v. Dell, Inc. (Del. Ch. May 16, 2011).
What this case is about:
This Court of Chancery opinion involved a demand by a
shareholder for books and records of Dell, Inc. for the ostensible purpose of
enabling him to investigate possible mismanagement. Further summary and
commentary follows, but first a word from our sponsor.
The Corporate Statute that this Chancery
Opinion is Based on:
Section 220 of the Delaware General Corporation Law
(DGCL) allows a stockholder to demand certain books and records under
circumscribed circumstances if various prerequisites are satisfied. For
example, in order to prevail on a Section 220 demand, a stockholder must
demonstrate: (i) that she is actually a stockholder of the corporation during
the relevant periods involved; (ii) certain format and content requirements of
the demand have been met; and (iii) the stockholder has a "proper purpose"
reasonably related to her interest as a stockholder. Moreover, the courts have
superimposed the requirement of a "credible basis" for alleged wrongdoing onto
DGCL Section 220 in order for one to support the stated purpose of
investigating even potential wrongdoing.
Factual Background of Decision
The stockholder in this case sought books and records in
order to allow him investigate possible mismanagement and thereafter to pursue
derivative claims based on Dell's sale of OptiPlex computer systems sold from
2003 to 2005. The allegation was that certain parts related to those systems
required Dell to incur costs for replacement and servicing, and that the
problems had a negative impact on its brand name. In addition, the allegation
was that the board of Dell failed to monitor or otherwise address the situation
Highlights of Court's Decision
The Court rejected the demand for books and records in a
thoroughly reasoned opinion that was based on three fundamental points:
(i) The claims were barred by a settlement agreement and
release in a prior class action styled as In Re Dell, Inc., Derivative
(ii) The applicable statute of limitations on any such
claim (that could be brought in a later derivative action) had already run.
(iii) The stockholder did not satisfy the "proper
purpose" requirement of Section 220 because the only purpose stated was to
pursue a derivative suit with the data requested, and the stockholder would not
be able to bring a derivative suit because he was not a stockholder during the
time period in which the matters complained of were alleged to have taken
place. Plus, even if that hurdle were to have been overcome, the Court cast
doubt on the ability to satisfy the substantive challenge of prevailing on a Caremark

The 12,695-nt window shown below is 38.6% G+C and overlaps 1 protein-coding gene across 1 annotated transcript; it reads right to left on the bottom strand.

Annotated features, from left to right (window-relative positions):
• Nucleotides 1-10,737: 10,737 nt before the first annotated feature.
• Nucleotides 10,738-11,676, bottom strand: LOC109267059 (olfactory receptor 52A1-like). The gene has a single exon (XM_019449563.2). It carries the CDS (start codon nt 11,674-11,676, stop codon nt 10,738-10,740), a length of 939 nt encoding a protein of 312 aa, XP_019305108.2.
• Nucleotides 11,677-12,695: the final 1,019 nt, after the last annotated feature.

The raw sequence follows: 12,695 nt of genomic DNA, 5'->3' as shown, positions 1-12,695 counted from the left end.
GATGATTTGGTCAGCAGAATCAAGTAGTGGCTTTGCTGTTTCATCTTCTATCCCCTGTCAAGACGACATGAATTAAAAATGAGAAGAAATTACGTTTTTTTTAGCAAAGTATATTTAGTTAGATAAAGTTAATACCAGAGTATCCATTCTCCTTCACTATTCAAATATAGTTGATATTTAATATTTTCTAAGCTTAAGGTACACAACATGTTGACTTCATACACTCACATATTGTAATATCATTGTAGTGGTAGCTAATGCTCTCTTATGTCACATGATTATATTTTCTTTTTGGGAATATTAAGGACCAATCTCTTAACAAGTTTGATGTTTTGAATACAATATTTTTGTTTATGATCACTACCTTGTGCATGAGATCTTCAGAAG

claim based on the facts presented.
We have written frequently on these pages about Section
220 decisions and their nuances. See, e.g., compilation of Section
220 cases and commentary highlighted on this blog here. This most
recent Chancery decision is another example of how difficult Section 220
demands for books and records can be. (Although this case may not be the best
example because it seems to have been based on a comparatively weak Section 220
argument.) Many decisions from Delaware's Supreme Court and Court of Chancery
exhort practitioners to use what the courts refer to as the "tools at hand"
(i.e., Section 220), to obtain detailed information from a company before
filing a derivative action. However, this case demonstrates that not all
efforts to obtain books and records pursuant to Section 220 prevail-despite the
apparent simple provisions of the statute. And there are ample examples of a
stockholder pursuing his case all the way to the Delaware Supreme Court only to
be told by the court after the time and expense of that appeal, that the
stockholder is not entitled to books and records based on the particular facts
One "take-away" message based on the decisions summarized
on this blog over the past six years, is that it is not cheap, simple or fast
to pursue a Section 220 demand, especially if a company is committed to making
the shareholder spend as much time and money as possible, and if the company
intends to make it as difficult as possible for the stockholder to obtain any
data. Admittedly, the stockholder in this case had at least 3 strikes against
him before those considerations came into play.
But even in those cases where a stockholder prevails in
his Section 220 demand after trial, the company may further frustrate the
intent of Section 220 by playing a game of "hide the ball" and the stockholder
can spend substantial money and time trying to force the company to produce all
the data to which the stockholder is entitled -even after a ruling in favor of
Still more time and money needs to be spent if the
stockholder seeks electronic data. The statistics in the business world today
indicate that most data produced today is produced electronically-but is
never printed in hard paper format.
So, if a company only produces hard copies of the data
requested, and refuses to produce electronic data, the stockholder is faced
with spending more money to fight that issue because I am here to tell all
readers that, (as hard as it may be to believe), there is no authoritative
Delaware court opinion that squarely addresses the issue of whether electronic
data must be produced under Section 220-even when a court has ruled that a
stockholder is entitled to "books and records" under Section 220. I am
co-authoring an article on that very issue that we hope to publish in the near
Read more Delaware business
litigation case summaries and commentary on Delaware
Corporate and Commercial Litigation Blog, a blog hosted by Francis G.X.
Pileggi, of Fox Rothschild LLP.
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